Into the Darkest Corner
by Elizabeth Haynes
Summary: When young, pretty Catherine Bailey meets Lee Brightman, she can't believe her luck. Gorgeous, charismatic, and a bit mysterious, Lee seems almost too perfect to be true.
But what begins as flattering attention and spontaneous, passionate sex transforms into raging jealousy, and Catherine soon discovers that Lee's dazzling blue eyes and blond good looks hide a dark, violent nature. Disturbed by his increasingly erratic, controlling behavior, she tries to break it off; turning to her friends for support, she's stunned to find they don't believe her. Increasingly isolated and driven into the darkest corner of her world, a desperate Catherine plans a meticulous escape.
Four years later, Lee is behind bars and Catherine—now Cathy—is trying to build a new life in a new city. Though her body has healed, the trauma of the past still haunts her. Then Stuart Richardson, her attractive new neighbor, moves in. Encouraging her to confront her fears, he sparks unexpected hope and the possibility of love and a normal life.
Until the day the phone rings . .
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Source: I purchased a paperback from a used bookstore.
Into the Darkest Corner was absolutely spectacular! It was recommended to me by a friend who also enjoys a good screwed up contemporary mystery and it was definitely as good as she promised it would be.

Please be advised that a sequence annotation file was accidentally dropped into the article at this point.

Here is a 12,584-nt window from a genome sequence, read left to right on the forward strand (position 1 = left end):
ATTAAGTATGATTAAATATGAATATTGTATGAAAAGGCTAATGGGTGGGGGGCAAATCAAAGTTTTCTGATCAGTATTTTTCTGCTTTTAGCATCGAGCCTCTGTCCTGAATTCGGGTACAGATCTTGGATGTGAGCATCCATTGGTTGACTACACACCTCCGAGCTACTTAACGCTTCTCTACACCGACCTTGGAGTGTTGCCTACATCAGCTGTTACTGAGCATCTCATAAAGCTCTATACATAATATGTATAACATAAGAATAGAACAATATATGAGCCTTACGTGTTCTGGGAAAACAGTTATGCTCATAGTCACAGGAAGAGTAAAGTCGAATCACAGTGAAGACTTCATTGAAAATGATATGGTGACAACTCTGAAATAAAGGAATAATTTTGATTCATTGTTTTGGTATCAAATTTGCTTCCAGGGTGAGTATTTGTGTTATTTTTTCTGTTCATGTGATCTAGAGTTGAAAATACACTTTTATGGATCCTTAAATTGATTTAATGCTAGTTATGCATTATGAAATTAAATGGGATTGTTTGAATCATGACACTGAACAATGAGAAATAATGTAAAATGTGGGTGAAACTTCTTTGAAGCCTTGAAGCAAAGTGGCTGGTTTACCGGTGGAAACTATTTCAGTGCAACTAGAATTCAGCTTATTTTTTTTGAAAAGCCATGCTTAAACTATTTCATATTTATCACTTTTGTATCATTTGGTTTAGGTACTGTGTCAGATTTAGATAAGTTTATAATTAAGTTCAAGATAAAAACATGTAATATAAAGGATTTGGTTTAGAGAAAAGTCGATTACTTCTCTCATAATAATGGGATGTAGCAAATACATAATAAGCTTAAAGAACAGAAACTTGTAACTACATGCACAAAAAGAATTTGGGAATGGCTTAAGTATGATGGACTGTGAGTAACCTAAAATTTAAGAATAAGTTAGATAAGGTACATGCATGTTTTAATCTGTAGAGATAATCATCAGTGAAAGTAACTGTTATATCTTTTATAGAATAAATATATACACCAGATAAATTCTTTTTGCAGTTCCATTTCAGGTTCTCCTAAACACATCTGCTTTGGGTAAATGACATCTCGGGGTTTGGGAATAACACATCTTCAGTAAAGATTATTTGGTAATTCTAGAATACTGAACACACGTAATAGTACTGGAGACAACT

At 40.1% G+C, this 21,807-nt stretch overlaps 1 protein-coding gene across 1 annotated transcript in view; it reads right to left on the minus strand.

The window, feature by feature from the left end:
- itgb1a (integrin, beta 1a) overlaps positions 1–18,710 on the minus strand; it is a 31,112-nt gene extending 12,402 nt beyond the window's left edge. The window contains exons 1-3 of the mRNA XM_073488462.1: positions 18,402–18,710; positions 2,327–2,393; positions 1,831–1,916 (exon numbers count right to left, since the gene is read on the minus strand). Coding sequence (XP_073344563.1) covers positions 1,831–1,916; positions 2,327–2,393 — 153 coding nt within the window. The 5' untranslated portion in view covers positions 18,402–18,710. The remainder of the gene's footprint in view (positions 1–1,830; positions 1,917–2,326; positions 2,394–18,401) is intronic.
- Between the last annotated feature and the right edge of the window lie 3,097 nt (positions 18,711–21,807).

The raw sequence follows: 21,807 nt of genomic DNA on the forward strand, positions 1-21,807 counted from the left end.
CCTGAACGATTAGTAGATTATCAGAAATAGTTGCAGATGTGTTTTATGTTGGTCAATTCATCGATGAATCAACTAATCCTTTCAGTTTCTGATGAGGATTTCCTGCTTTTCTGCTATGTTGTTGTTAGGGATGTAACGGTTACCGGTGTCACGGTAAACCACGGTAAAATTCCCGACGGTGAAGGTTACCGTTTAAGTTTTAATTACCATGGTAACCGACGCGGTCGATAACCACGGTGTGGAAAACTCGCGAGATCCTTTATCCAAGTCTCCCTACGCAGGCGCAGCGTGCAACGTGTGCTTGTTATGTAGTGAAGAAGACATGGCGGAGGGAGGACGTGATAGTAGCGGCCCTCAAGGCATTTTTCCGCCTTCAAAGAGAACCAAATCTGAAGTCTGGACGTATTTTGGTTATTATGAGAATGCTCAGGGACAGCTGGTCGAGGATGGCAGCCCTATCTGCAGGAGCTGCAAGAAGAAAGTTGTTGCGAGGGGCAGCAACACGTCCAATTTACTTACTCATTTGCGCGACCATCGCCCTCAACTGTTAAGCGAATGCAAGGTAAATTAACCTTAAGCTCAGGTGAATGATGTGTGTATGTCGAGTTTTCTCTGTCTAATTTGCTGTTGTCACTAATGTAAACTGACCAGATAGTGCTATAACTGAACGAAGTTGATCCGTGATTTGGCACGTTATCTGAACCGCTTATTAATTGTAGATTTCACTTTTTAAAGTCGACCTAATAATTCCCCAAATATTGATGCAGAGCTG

I devoured the book in just over a day, as I couldn’t put it down for anything. Cathy’s story captured my interest immediately as the story flashed from the early 2000s to the late 2000s and there was a drastic difference in who Cathy was. The book opened with a court transcript during the case, so I knew that something terrible was going to happen regarding the handsome and mysterious man Cathy met. In the present, Cathy suffered from sever OCD, panic attacks, and generally didn’t venture out much except to go to work.
This book was so twisted and suspenseful. Lee was a complete psychopath, but he didn’t start out that way. Slowly, Cathy lost her position of power in the relationship and lost her ability to choose anything. He controlled everything, but in a way that didn’t seem like it when she tried to explain it to other people. Before she knew it, he had everyone she knew wrapped around his finger and she was the crazy one.
In the present, Cathy had a neighbor move into the flat above her. She liked that he remembered to lock the front door to the home because it was the number one thing she was most worried about and checked multiple times. They eventually formed a friendship and he ended up trying to help her work through her issues and referred her to leading OCD and PTSD doctors.
I was completely absorbed in this book. It was so screwed up and terrifying, it makes the characters in Gone Girl seem mostly sane (mostly, not completely). I loved how the book kept flashing back and forth because I didn’t know if it would come together, how it would end, and what would end up happening to Lee.
I highly recommend the book if you’re a fan of any kind of contemporary suspense like that of Gone Girl, The Girl on the Train, etc. It was well written and engaging. I’m surprised it’s not more popular!
Labels: mystery, Review